MINNEAPOLIS (WCCO) — Having a baby can bring a lot of anxiety to any new parent — money worries, sleeplessness nights, the crying. But what if you could communicate with babies before they can talk?
Baby sign language has become increasingly popular over the last decade. It used to be taught only if a child was deaf or hard of hearing. But not anymore.
It’s snack time in the Mitras’ house. Baby Reyna uses basic sign language to tell her parents what she wants. She can hear just fine.
“A baby will start crying to let you know that they want something. Signing is just a way for them to be more specific about what it is that they want,” Reyna’s father Raj Mitra said.
In fact the 15-month-old didn’t fuss or cry throughout our entire interview. She would sign — more food, more water please. She even used the sign for light, a new one she learned, as we set up equipment.
“We’re teaching her banana. We’re teaching her more specific foods now,” Reyna’s mom said.
Baby sign language for hearing children isn’t new. It was studied in the 1800s by a Yale professor, but it didn’t really take off until the 2000s.
“At the time, signing time was just coming out,” St. Croix Central Elementary teacher Leah Feyereisen said.
Feyereisen was desperate for a way to calm her newborn triplets back in 2007. She taught them baby sign language and says people were amazed how calm her three boys were.
“We really didn’t have the terrible twos. I mean, obviously you have some crying here and there about other things, but it was never for frustration or lack of them being able to tell me what they understood,” Feyereisen said.
Today on top of your birthing class, nursing class, CPR training, you can find a plethora of baby sign language courses.
Reyna’s parents learned at the Amma Parenting Center in Edina.
“You are helping to build brain cells in the language center,” Small Talk Sign Language teacher Susan Hagel said.
Hagel has been teaching parents baby sign language basics for almost 20 years. She says babies develop signing motor skills earlier than speech.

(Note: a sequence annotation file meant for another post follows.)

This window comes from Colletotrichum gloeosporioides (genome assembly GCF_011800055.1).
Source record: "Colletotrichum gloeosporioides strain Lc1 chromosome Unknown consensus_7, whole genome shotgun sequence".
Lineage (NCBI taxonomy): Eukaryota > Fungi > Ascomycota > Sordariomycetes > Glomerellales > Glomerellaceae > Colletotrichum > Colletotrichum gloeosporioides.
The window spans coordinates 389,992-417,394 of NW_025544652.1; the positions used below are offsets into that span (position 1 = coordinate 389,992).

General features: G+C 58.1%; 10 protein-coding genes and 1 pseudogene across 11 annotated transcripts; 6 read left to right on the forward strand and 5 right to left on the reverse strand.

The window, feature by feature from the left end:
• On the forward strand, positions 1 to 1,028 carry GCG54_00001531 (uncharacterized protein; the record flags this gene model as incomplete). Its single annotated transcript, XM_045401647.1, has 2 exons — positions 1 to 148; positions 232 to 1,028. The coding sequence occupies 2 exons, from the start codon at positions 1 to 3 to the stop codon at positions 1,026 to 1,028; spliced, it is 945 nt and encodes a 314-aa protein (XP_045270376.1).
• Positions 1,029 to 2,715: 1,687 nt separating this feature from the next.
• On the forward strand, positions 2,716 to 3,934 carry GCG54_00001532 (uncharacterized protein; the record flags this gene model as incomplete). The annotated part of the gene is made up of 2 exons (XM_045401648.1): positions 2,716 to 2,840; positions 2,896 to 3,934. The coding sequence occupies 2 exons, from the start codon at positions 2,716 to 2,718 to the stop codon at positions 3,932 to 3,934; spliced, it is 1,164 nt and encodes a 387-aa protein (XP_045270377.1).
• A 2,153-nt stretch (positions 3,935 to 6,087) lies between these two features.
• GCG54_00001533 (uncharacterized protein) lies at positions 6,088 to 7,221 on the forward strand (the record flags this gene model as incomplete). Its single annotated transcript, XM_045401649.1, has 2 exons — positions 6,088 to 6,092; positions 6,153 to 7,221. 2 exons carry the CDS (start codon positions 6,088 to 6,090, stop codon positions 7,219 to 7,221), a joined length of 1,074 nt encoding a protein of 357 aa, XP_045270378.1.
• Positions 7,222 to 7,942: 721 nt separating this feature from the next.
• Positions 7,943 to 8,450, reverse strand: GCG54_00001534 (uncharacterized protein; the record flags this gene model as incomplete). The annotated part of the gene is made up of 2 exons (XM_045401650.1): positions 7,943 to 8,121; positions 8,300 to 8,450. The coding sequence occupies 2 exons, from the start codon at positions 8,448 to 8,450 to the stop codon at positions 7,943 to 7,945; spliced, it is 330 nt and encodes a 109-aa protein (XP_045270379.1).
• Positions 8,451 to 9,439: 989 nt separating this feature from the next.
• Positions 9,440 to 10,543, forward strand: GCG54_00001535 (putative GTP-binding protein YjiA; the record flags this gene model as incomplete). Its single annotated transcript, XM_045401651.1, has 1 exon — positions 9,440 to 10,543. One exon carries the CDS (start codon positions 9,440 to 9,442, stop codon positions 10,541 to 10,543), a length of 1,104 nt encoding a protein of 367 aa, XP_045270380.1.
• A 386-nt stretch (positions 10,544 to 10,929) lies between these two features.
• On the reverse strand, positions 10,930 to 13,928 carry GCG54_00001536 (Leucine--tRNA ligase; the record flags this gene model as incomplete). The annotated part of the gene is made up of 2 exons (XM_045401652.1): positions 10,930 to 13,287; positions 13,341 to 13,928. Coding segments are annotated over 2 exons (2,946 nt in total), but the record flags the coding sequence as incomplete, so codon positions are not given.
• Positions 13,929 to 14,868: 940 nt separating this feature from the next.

But skeptics worry signing will inhibit the baby’s ability to talk. Hagel says a 20 year long study proved that’s not true.
“They found that babies exposed to — babies signing actually talk a little bit sooner and the first words that they say generally are signs that they know,” Hagel said.
And the benefits don’t stop there.
“They found that as a child went to school they would score an average of 12 points higher on IQ tests and 20 points higher on SATs. So anything that you can do for your child as an infant that’s going to make a difference as a teenager is a good thing,” Hagel said.
Reyna has already started talking — and her first word was still “mom.”
Only time will tell if she sees benefits at a later age.
“She has tried signing to the dog. She asks the dog,” Reyna’s mom said. “That’s pretty funny.”
“I do think that a lot of parents are very savvy about what things are going to help my child develop and what things are going to help my child grow and learn,” Hagel said. “And so a lot of times parents take baby signing because it’s going to be beneficial to their child.”
Susan says a tip to start implementing baby sign language is don’t try until they’re at least 6 months old. Start with just one or two signs until they get the hang of them and then add more.